Free Google Advanced Image of Young Woman Blogging (by Mike Licht, NotionsCapital.com, after Marie-Denise Villers’s Self-portrait, Young Woman Drawing 1801)
For the class I am taking about comics and libraries, the course blog provides links to sixteen rich resources. Three of these have been particularly helpful in my studies because I am new to the world of comics and graphic novels, and because I work as a public librarian serving children and teens:
This resource gem includes news, reviews, articles, and reference materials, all useful for coursework and professional tasks. Basic comics history and a glossary are right at one’s fingertips, and the news and the lesson plans can be used in the development of library programs and events.
For more in-depth searching, there is information about publishers, reviews, an e-magazine, an e-newsletter, and kid-friendly sites. The ordering information is a good place to start learning about vendors and comics sellers.
The book lists and reviews have been most helpful to me in readers’ advisory and collection development. There are current lists of new and upcoming publications, bestsellers and POP lists which include formats such as film and video games. Four seasonal lists per year include bibliographic information and summaries. The age recommendations (Kids, Young Adults, Older Teens, and Adults) are extremely useful. Finally, this is a helpful source for lists of comics that support the Common Core.
Lambiek, a comics store located in Amsterdam (The Netherlands), opened in 1968 and began publication of Comiclopedia in 1994. Background information includes history and photos of the Lambiek store(s) and Lambiek-founder Kees Kousemaker. ‘Window shopping’ in the Webshop containing comics and comics art is an educational experience in itself. There are thousands of comics.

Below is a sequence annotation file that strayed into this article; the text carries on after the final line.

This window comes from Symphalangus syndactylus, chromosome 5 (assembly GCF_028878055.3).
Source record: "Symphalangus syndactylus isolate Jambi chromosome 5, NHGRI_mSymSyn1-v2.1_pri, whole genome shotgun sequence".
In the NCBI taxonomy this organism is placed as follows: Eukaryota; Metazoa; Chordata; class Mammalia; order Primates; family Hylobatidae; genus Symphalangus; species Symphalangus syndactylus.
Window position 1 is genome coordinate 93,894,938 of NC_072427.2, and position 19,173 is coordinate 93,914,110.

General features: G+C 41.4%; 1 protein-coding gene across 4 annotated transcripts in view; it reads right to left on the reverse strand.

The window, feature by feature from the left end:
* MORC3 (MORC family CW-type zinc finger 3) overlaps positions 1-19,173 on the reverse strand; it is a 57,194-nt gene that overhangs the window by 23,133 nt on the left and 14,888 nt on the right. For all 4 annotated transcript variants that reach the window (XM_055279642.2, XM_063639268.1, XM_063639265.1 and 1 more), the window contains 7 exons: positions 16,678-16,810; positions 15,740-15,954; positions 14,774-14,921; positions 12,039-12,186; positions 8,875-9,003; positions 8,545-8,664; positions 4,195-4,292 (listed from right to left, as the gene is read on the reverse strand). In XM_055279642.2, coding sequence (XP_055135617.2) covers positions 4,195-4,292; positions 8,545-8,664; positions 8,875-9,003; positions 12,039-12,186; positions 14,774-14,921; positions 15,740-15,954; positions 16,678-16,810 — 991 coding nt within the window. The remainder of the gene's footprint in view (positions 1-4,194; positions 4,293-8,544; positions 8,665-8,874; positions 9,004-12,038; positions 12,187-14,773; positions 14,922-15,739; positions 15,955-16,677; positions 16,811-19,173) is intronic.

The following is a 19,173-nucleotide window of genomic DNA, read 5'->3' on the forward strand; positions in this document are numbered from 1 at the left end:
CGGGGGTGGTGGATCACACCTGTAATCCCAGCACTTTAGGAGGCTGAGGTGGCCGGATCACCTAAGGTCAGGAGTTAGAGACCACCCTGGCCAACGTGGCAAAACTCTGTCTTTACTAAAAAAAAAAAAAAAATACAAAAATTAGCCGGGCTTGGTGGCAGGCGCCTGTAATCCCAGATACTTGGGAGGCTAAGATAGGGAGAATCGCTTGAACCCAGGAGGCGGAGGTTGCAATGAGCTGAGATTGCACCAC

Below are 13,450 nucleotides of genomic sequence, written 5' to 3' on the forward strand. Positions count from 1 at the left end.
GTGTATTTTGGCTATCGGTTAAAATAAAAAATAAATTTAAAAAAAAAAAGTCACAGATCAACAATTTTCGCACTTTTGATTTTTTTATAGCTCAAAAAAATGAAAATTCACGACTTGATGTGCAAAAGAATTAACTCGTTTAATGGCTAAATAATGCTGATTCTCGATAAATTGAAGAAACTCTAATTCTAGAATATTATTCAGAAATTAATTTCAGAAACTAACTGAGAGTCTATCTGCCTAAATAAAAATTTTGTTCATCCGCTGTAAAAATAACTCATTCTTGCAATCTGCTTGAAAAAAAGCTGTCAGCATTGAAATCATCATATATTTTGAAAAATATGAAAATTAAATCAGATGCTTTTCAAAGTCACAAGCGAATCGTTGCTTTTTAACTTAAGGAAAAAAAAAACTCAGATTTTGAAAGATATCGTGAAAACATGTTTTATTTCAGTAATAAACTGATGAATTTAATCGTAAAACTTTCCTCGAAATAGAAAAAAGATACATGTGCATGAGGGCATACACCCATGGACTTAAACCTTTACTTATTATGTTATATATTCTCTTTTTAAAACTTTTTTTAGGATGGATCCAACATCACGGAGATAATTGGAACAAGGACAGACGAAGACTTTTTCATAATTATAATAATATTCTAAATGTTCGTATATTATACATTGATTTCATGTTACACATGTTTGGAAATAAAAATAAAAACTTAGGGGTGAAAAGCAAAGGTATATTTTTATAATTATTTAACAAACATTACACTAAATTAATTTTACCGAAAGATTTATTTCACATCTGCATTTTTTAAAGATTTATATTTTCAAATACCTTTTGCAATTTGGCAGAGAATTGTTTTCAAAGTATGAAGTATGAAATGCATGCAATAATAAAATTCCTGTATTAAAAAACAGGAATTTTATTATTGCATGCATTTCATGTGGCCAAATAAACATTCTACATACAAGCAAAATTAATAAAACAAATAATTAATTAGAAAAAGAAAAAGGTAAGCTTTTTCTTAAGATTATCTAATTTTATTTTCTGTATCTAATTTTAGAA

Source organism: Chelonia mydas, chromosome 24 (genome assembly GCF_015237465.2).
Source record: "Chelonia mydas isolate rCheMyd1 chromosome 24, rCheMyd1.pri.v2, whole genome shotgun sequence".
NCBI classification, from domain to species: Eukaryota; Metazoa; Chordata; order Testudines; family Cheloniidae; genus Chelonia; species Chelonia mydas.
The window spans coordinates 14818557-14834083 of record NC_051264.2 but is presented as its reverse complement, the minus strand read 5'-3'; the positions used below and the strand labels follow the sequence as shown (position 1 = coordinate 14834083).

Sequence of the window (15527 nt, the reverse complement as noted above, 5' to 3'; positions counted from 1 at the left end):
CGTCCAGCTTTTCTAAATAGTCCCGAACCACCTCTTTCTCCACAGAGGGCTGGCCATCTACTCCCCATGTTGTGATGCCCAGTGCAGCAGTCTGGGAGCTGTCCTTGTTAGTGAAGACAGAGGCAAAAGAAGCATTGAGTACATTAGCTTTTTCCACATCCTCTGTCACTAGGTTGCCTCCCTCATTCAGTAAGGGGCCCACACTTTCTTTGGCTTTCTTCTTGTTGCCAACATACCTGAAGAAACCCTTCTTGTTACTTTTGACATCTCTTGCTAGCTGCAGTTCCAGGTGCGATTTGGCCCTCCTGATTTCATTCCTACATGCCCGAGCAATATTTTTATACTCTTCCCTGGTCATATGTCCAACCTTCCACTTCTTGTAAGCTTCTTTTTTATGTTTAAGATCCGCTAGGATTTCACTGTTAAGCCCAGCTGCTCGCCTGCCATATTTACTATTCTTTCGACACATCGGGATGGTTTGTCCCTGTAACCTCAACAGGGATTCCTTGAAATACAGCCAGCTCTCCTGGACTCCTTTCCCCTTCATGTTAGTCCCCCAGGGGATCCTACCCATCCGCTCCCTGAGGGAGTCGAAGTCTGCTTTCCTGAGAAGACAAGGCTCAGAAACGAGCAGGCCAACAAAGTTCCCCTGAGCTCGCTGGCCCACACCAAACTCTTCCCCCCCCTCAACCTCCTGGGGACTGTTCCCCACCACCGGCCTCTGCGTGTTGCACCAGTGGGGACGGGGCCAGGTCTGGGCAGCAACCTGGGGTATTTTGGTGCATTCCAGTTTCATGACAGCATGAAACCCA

Accessing Comiclopedia can introduce students and librarians in the United States to the international world of comics. News about events and exhibitions is mainly European-based, but also includes features about Americans such as Daniel Clowes and Will Eisner. Text on the site may be read in Dutch or English.
There are two reference sections which are treasure troves. The Comics History pages list (verbatim) the thirty-seven Standards from the 1954 Comics Code Authority, and also contain information about underground comics, U. S. comic strips, and Disney comics artists from a variety of countries. The Illustrated Artists Compendium offers searchable (and fun!) access to names, bios, and sample pages from over 13,000 comics artists.
At the University of Florida, the English Department is “dedicated to the teaching of comics and visual rhetoric” and publishes this website, which is like a online catalog of comics resources. Geared toward academia, it is valuable for both students and librarians.
Some of the practical and topic-based offerings include a database of comics libraries, museums and digital resources, tools for comics creators, links to discussion groups, information about presenters and presentations at 13 comics conferences, and online galleries of comics from the late 19th and early twentieth centuries.
The site also provides free access to ImageTexT, an interdisciplinary online comics journal with eight volumes, and to COMIX-SCHOLAR L (a listserv for academic discussions). An online comics exhibit with seventeen sections is titled Help is on the Way! Comic Books and Superheroes in Special Collections and includes an exhibit catalog.